After this introductory chapter, McPhee offers a condensed history of the Pine Barrens. The people who have lived here share Fred’s desire to “get well in away from everybody.” Fred refers primarily to the location of houses and the distance that separates denizens of the barrens, but McPhee turns this phrase into a marker of the attitudes of the “pineys.” McPhee concentrates on the incongruity of the history of the barrens: Settled by expatriates, fugitives, smugglers, and exiles, the region was eventually industrialized by a mining effort that was crude and doomed from the start. The lost industrial attempt produced the “vanished towns” that make the area seem not only empty but also abandoned. Ironically, the inhabitants prefer the conditions that exist now in the barrens, even though those conditions suggest a life of deprivation. McPhee suggests that there is more courage in continuing to live in an abandoned area, one that has “defeated” attempts to civilize it, than there is in living in an area that is merely primitive.
What the pineys have instead of industry is the gifts and advantages that the barrens give them. McPhee summarizes these in “The Separate World.” Again, McPhee works the reader’s perception of the pineys against their own. The reader is treated to a world that is “separate” because it is based on the employment of the seasons, the cycles of the pines. People make the best of what nature offers them, gathering, harvesting, and collecting the gifts of the forest in a way that is almost idyllic. Just when the description of this life reaches its most attractive, McPhee discusses the most appalling and distressing aspects of life in the pines. Separation has its price: illiteracy, inbreeding, the stigma of misperception by outsiders. The synthesis of the internal and external views is, finally, identity. “Piney” becomes a word acceptable when used by another piney but is insulting when used by an outsider. This sense of identity is central to the discussions which follow. In detail, McPhee examines those aspects of the barrens which exist in any society: religion, myths, legends, crime, popular history, the fear of catastrophe, and, most important, the prospect of the future. An overused word, microcosm, fits this description. The barrens are a world unto themselves, the pineys a people apart, despite every effort to “civilize” them and give them a future.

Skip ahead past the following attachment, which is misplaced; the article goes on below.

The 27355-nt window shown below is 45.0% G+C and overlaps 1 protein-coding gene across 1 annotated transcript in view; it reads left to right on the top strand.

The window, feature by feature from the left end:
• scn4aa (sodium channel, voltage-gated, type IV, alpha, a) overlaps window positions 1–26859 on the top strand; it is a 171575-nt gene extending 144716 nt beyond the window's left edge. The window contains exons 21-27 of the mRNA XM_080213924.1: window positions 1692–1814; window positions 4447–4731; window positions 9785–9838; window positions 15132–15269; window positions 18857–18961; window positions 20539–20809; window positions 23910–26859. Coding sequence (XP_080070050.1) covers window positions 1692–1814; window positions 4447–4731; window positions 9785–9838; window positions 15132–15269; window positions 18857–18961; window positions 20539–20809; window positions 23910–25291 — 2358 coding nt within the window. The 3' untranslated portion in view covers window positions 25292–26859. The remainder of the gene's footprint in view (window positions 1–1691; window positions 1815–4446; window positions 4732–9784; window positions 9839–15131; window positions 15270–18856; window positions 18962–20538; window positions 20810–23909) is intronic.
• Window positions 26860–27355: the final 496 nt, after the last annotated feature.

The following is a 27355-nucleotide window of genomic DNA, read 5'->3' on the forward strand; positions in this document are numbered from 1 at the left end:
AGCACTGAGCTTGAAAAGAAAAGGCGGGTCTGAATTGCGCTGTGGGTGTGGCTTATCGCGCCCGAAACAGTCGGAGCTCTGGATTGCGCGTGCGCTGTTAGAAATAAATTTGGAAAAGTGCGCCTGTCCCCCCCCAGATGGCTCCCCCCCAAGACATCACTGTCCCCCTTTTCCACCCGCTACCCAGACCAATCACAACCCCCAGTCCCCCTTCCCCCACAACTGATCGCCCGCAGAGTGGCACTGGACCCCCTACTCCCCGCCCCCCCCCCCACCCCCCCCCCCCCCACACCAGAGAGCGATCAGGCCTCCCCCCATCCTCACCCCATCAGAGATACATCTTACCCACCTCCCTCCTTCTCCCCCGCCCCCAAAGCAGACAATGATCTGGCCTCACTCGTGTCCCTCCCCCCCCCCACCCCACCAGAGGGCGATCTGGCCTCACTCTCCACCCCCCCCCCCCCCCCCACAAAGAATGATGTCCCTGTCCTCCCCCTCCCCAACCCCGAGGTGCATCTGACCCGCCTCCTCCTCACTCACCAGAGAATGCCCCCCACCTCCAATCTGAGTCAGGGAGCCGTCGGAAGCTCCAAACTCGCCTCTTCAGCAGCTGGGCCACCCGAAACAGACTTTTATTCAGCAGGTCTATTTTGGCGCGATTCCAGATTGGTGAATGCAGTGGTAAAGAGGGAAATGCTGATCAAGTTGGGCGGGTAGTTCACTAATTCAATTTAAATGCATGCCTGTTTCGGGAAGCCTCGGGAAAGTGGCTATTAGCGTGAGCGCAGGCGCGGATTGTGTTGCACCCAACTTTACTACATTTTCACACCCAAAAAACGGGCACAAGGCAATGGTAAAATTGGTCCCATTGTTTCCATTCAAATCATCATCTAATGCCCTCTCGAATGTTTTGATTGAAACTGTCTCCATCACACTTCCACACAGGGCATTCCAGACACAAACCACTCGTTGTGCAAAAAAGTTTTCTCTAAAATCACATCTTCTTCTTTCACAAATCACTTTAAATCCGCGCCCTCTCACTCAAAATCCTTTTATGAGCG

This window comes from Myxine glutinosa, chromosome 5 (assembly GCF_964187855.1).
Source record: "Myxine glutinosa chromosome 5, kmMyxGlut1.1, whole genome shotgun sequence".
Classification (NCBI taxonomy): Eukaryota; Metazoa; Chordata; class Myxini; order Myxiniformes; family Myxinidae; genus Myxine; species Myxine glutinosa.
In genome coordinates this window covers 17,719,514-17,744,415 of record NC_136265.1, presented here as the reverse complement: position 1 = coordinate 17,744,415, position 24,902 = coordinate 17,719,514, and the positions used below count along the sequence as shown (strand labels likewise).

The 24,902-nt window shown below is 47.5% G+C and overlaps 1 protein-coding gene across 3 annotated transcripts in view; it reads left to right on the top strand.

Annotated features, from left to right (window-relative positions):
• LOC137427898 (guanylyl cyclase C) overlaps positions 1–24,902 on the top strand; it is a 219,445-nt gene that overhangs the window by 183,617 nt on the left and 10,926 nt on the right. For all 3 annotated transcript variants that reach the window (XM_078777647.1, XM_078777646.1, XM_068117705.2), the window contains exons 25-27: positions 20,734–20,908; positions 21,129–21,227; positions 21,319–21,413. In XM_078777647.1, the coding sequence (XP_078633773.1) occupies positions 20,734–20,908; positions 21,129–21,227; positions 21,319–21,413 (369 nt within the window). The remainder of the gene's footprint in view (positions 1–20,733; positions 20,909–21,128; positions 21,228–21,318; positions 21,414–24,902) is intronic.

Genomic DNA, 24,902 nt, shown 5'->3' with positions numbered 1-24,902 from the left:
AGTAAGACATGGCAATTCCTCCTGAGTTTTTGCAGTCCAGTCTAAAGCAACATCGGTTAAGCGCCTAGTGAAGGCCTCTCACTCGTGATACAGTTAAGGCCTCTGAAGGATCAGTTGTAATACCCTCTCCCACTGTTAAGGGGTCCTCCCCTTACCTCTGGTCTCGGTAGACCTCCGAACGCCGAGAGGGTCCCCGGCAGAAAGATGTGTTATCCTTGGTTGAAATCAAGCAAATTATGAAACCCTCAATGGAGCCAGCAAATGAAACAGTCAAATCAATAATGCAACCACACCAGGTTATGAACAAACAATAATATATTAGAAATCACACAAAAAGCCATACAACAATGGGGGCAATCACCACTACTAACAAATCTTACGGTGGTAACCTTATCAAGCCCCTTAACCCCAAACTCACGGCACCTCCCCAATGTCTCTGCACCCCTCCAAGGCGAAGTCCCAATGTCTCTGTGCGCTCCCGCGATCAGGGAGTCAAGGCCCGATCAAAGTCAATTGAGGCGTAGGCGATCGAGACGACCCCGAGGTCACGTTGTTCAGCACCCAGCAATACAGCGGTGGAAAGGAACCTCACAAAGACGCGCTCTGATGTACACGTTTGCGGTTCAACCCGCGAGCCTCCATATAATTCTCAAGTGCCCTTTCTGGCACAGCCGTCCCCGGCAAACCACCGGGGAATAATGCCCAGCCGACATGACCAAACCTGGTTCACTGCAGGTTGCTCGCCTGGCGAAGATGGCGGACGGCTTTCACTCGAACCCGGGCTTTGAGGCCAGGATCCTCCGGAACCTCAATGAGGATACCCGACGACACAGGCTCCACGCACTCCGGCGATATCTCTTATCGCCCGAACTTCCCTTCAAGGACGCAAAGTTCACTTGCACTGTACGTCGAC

That future is the topic on which McPhee resolutely refuses to comment. In most books that concern themselves with ecology, the environment, or natural history, politics play an important role. Aspects of land and water management, the maintenance of wilderness areas, the overuse of recreational facilities, and the ruin of soils and water by human waste are unavoidable topics. In most cases, the political methods a writer prefers are clearly stated and supported.
Yet McPhee avoids dogmatism. Not, presumably, because he has no opinion but perhaps because he has a larger point to make. He clearly outlines the possibilities for the future of the Pine Barrens. He even updates their status in the 1981 edition of the book. Nowhere, however, does McPhee use the forum he has created as a soapbox. He notes simply that the barrens have always survived the encroachment of civilization, casting out every attempt at industrialization, every plan for subdivision, every intention to construct the world’s largest jetport, and every design to make a utopia in the forest. Such a history might create the perception that the barrens will live forever, resolutely repelling the best efforts of man to tame and civilize them. True, the area as a whole resists organized invasion, but slowly, almost like a glacier, the perimeter of the area shrinks. This process, McPhee suggests, is perhaps even more insidious because it is completely without control. The complete transformation of the area would at least be direct and would be made because of a decision. The slow destruction of an area that the destroyers probably do not even realize exists is a sad event indeed.